Complicite won the 2016 Evening Standard Theatre Award for Best Design and the 2017 Stage Award for Innovation for The Encounter. The production is that rarest of achievements: a fluent, seemingly effortless fusion of art and technology, without compromise.
It’s not often that sound design takes centre stage, yet when Complicite decided to rewrite Petru Popescu’s Amazon Beaming for the theatre, it was – in the words of sound designer Gareth Fry – “not the sort of story you can put on in the typical fashion”.
We went to find out what the fuss is all about. Before we went, we read a number of reviews, but none of them could have prepared us for the innovative, mind-bending and immersive sensory experience of the show, which is second to none.
In 1969, National Geographic photographer Loren McIntyre disappeared up the Amazon. Searching for a ‘lost’ tribe of Mayoruna Indians (commonly nicknamed the ‘cat people’ because of the bristles they stick through perforations in their upper lip and nose), McIntyre spent two months with a group on the move before he was able to find his way back to ‘civilisation’. Petru Popescu’s transcriptions of McIntyre’s accounts of his Mayoruna encounter and a subsequent search for the elusive birthplace of the Amazon river make up the book Amazon Beaming, the source material for Complicite’s The Encounter.
On one level, this is simply a classic adventure story of an intrepid Western explorer lost in the Amazon rain forest.
But the plot, as exotic as it might seem, is only the point of departure for a more far-reaching journey, one that throws widely open the doors of perception. Richard Katz takes a “walk across your brain”, a perambulation that disassembles everything he’s saying to you and how he’s saying it, how you’re processing it and even how you’ll be thinking about it tomorrow. Your passport is the set of earphones that you find attached to your seat.
The earphones don’t even look particularly sophisticated, but almost as soon as you put them on, your sense of time and space is altered. At one moment the performer and guide for this unique audio experience, Richard Katz, is standing a metre or two behind you, then he’s whispering into your ear, then he seems to be blowing warm air directly into your ear. The effect is so realistic that, just for a moment, it feels as though your ear might be heating up, but before too long a mosquito starts buzzing around your head.
The question of where voices come from, and how we hear them, turns out to be central to the plot of The Encounter. To recreate Loren McIntyre’s adventures, Richard Katz becomes McIntyre, a third-person narrator, assorted tribesmen, the occasional jungle animal or insect and — always — Richard Katz himself, the man behind the curtain, pulling the levers and juggling the plot.
Except in this case, Richard Katz is always in full view, standing amid the foam-walled simulated sound studio designed by Michael Levine. You watch him turning from one microphone to another, and crumpling a plastic bag or shaking one of those water bottles to simulate the noises of the brush or the river. So in theory, you can always accurately trace direct cause and effect within the show’s illusions.
It turns out you can’t. Richard Katz and the Complicite ace sound designers, Gareth Fry and Pete Malkin, have created an aural labyrinth of many layers. You’ll be watching Richard Katz lips moving in sync with what you’re hearing, only to discover that it’s a recorded voice you’ve been listening to. With your earphones on, there’s no distinguishing between the live and the pre-recorded, a blurring that allows Richard Katz to conduct very immediate-feeling conversations with his past selves.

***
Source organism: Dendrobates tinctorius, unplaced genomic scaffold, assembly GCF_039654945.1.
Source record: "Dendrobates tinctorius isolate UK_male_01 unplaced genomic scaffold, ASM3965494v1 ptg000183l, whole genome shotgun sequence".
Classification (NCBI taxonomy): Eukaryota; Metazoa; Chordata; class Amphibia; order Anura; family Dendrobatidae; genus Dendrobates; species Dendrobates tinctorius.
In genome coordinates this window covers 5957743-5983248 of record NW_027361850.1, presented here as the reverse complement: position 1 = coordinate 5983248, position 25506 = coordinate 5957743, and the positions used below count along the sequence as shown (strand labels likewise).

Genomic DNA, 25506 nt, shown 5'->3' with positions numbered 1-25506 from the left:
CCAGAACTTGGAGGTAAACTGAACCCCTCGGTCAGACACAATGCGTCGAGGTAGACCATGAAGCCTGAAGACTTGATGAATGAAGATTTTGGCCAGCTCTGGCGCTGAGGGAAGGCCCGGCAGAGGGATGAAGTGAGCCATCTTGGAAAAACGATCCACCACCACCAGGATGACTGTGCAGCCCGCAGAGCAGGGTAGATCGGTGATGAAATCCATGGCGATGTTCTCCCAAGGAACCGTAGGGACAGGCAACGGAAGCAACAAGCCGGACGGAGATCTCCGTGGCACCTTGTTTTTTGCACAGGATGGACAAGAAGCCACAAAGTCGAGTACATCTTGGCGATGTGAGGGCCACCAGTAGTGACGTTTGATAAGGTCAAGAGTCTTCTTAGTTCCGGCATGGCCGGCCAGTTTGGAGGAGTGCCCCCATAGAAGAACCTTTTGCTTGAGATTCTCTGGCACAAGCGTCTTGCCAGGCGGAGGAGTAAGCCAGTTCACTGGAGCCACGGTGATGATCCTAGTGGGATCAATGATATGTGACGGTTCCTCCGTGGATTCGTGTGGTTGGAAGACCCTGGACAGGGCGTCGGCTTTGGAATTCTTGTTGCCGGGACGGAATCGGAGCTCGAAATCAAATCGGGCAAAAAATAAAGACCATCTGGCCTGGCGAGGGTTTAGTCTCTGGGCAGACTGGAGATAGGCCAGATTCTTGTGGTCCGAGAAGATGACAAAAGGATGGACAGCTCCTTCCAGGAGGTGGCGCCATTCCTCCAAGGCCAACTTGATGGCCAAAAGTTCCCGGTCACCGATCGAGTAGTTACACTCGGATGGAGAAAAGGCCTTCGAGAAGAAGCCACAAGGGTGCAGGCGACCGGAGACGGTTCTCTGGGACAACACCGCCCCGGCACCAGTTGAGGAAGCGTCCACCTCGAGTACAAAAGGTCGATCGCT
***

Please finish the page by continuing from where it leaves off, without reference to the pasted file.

And with his 5-year-old daughter, whose voice keeps interrupting him in what feels like real time. And with a host of people interviewed in preparation for this show, including Petru Popescu and a variety of neuroscientists, philosophers and environmentalists, who keep interrupting the central story with fragments of theories. What unfolds is a story that evolves and questions the way we see our world and notions of time. Among the questions posed: Is consciousness possible without memory? Is time only a structuring fiction devised by humans? Does time have one or two dimensions? Can language exist without words? Does the introduction of modern materialist cultures into indigenous communities inevitably destroy their essence? Better not to think too hard about this while you’re watching the show.
The Encounter is storytelling at its absolute best. Just as impressive is the writing of the play, which brings together all kinds of narrative threads (including one of our narrator researching this story and compiling the show), sources of sounds, and the interviews about the impact of this journey and the context within which we’re now hearing it.
At the end, Richard Katz returned as himself to read us a letter from a Mayoruna headman to Simon McBurney, who had visited the Amazon prior to directing the show (McBurney was the original performer too). The message was loud and clear – we exist, we deserve to exist, and we have a right to our own world and ways despite the documentary makers, the logging engineers and the effects of global warming. Powerful stuff.
Gareth Fry received a 2017 Helpmann Award nomination for Best Sound Design for The Encounter.
I remember a conversation we’ll have when you’re in your junior year of high school. It’ll be Sunday morning, and I’ll be scrambling some eggs….
I remember once when we’ll be driving to the mall to buy some new clothes for you. You’ll be thirteen.
The narrator is Louise Banks in Story of Your Life, a 1998 novella by Ted Chiang. She is addressing her daughter, Hannah, who, we soon learn, has died at a young age. Louise is addressing Hannah in memory, evidently. But something peculiar is happening in this story. Time is not operating as expected. As the Queen said to Alice, It’s a poor sort of memory that only works backwards.